People's Anti-Displacement Plan Gets Its Work in Early

Planning for the people

Fred McGhee
Fred McGhee

The city's fiscal year 2019 budget passed on Tuesday (see Michael King's coverage above), bringing a sooner-than-expected end to money talks for the next year, but some folks have already begun looking to 2020. On Monday, authors and supporters of the People's Anti-Displacement Plan gathered at City Hall to advocate for the adoption of their own proposed budget rider to curb the city's growing displacement of low-income residents. Though largely contingent on the passage of the city's $250 million housing bond in Novem­ber, planners still believe the city can take immediate action to address the impact of ongoing gentrification.

Though the proposal asks for just over $58 million, Jane Rivera, Fred McGhee, and Susana Almanza insist the money will not come from or affect the city's general fund. Instead, they want Austinites to pass the Proposition A housing bond, from which they're seeking $28 million to acquire deeply affordable housing. As proposed, the remaining $30 million would also not come out of the just-approved budget, but from the sale of HealthSouth, a city-owned property at 12th and Red River. Offered as an example, the group chose the property because a city consultant "recommended" HealthSouth be sold, as it's "unfeasible to develop for on-site affordable housing."

Authored by former city budget director Frank Rodriguez, the plan proposes:

$28 million to "rapidly" produce low-income housing on city land;

$25 million to purchase low-income apartments;

$3 million to expand use of Neighborhood Conservation Combining Districts and Historic Districts;

$1.5 million to create and implement a Right to Stay/Right to Return program to keep residents in Austin;

$800,000 for an Anti-Displacement Office in City Hall.

The group also wants the city to declare an "affordable housing and displacement state of emergency" to "generate a sense of urgency" about producing low-income housing, and to examine development impacts on the "natural and cultural" environment. Those are both considered "non-budget requests."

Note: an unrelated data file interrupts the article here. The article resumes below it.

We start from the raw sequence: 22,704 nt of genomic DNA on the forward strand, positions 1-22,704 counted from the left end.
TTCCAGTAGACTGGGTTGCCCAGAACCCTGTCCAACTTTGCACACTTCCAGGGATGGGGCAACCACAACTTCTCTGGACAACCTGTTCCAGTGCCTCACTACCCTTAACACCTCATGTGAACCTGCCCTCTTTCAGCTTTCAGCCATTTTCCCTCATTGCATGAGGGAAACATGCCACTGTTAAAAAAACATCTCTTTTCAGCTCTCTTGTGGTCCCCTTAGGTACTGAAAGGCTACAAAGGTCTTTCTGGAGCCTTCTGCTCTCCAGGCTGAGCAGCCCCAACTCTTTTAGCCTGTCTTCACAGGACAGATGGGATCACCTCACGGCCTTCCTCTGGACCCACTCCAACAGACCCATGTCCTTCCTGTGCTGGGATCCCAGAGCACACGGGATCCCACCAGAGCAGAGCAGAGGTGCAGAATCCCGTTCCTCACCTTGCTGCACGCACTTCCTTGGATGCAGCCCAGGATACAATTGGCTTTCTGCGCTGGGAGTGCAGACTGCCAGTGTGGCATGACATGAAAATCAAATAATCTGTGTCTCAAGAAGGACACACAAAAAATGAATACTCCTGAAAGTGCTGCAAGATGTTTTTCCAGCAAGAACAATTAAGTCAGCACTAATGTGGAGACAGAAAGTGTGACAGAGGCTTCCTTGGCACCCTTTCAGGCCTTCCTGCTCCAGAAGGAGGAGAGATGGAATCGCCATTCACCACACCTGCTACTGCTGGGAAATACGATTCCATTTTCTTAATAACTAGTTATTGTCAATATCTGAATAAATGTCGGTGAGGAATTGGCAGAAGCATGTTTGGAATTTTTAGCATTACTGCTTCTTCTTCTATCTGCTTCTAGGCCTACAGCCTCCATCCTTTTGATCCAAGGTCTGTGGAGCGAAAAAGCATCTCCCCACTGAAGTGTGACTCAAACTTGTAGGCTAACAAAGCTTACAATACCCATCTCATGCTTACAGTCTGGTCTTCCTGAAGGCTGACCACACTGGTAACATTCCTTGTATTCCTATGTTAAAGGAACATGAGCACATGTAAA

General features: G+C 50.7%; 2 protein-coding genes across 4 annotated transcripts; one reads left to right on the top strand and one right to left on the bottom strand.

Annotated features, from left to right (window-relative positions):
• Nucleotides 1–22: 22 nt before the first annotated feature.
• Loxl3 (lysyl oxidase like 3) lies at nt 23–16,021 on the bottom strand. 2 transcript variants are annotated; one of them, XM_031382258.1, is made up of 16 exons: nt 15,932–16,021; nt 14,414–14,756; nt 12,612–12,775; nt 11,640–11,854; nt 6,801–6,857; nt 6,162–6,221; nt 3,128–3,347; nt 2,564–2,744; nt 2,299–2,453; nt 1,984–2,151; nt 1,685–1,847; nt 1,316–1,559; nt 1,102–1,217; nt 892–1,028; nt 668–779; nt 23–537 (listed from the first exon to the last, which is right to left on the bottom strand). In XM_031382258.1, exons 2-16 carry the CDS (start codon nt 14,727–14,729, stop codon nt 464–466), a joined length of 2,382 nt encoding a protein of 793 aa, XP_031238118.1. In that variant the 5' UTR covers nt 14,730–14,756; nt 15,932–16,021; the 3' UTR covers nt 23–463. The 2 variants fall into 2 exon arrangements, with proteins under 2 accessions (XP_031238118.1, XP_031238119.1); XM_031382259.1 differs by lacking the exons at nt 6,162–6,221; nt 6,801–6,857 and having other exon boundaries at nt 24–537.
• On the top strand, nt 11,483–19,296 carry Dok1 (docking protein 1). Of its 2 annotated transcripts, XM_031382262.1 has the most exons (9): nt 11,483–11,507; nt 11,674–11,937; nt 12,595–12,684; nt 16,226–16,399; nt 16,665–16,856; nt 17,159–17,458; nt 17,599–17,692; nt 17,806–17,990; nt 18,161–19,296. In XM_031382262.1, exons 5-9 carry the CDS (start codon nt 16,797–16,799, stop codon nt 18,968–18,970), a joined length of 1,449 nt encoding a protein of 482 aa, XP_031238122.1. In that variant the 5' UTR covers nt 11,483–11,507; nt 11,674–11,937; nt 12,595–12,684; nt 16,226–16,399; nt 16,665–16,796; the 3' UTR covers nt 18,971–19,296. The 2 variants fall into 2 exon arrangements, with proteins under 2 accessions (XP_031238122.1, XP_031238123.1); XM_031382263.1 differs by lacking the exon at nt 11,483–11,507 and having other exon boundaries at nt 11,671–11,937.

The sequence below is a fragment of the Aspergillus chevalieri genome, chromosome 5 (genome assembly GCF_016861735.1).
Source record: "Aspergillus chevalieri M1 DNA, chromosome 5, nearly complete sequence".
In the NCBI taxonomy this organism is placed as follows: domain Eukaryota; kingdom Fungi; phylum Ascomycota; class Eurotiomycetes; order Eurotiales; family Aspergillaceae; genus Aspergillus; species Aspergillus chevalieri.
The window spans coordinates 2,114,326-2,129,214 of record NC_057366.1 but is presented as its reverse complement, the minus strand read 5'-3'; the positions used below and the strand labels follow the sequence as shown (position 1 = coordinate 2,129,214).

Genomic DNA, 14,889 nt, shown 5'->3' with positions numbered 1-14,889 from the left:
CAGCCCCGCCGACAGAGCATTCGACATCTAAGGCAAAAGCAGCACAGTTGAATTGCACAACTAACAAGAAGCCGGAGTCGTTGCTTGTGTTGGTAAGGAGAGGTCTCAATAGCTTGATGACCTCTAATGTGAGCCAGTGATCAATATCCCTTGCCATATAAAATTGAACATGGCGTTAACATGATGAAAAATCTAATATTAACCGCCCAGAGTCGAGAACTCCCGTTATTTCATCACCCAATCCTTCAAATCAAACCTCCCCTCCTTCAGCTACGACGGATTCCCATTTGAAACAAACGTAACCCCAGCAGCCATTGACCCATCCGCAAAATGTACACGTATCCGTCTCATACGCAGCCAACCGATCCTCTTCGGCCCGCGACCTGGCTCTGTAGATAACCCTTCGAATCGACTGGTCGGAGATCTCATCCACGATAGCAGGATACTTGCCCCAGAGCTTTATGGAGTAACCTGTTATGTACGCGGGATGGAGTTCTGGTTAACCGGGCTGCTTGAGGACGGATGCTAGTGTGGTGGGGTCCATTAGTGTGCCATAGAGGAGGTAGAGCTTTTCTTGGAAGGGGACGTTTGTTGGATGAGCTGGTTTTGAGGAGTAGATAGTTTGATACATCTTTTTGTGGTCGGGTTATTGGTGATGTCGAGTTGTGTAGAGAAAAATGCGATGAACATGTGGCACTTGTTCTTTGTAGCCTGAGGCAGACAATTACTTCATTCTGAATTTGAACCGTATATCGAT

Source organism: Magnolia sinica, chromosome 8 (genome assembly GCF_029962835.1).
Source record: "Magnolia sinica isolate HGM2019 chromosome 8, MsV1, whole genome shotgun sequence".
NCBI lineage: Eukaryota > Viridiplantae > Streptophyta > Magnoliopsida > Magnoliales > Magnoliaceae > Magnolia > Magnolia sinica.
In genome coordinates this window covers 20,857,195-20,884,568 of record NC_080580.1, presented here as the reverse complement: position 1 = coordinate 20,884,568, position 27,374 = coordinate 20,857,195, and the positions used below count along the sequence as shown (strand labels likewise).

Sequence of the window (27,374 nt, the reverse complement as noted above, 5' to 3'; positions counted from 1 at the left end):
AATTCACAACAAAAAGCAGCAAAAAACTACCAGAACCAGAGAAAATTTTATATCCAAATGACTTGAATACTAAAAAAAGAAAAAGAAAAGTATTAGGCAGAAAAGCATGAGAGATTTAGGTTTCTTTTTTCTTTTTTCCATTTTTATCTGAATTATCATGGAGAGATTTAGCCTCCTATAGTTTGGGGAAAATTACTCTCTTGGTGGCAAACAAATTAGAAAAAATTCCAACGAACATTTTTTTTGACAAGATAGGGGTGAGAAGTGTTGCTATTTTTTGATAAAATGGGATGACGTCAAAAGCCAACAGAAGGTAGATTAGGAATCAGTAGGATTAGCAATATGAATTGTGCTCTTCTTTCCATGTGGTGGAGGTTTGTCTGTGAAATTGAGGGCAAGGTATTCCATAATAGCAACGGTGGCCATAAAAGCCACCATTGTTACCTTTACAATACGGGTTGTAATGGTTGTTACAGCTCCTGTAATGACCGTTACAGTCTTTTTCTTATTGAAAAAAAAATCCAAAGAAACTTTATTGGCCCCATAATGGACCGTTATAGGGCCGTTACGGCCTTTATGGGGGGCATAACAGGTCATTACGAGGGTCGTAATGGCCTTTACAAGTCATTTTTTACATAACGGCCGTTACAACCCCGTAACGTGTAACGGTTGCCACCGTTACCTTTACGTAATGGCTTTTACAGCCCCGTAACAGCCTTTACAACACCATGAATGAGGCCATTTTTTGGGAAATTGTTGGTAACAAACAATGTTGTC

In a good faith effort, Mayor Steve Adler proposed his own rider on Tuesday after meeting with Rodriguez and the group's pro bono attorney Fred Lewis over the weekend. The rider, which Council approved, tentatively commits to prioritizing funds from the housing bond for "urgent implementation to address rapid gentrification, displacement, and homelessness." It also instructs City Manager Spencer Cronk to treat Prop A and non-bond-related affordable housing resources with the same attention given to 2016's Mobility bond. Lewis said the group was "very appreciative" of Adler's support.

The People's Plan was originally conceived in January to address East Austin's gentrification and displacement. In May, Council unanimously passed a resolution directing Cronk's office to analyze its directives and make recommendations on the suggested actions by Aug. 31. Though that deadline was not met, city staff have been meeting with plan authors. Additionally, Mayor Pro Tem Kathie Tovo sponsored a Right to Return resolution in March, which passed unanimously and was also due back to Council in August. She told me on Tuesday that she believes city legal is still exploring how to move forward with that program and believes it could be a "really good strategy" to keep people with generational ties to Austin here, while also helping those who've been forced out to return. Tovo also said she's not in favor of selling HealthSouth and believes it could be a site for affordable housing.

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People's Plan, Fred Lewis, Fred McGhee, Jane Rivera, Susana Almanza, Frank Rodriguez

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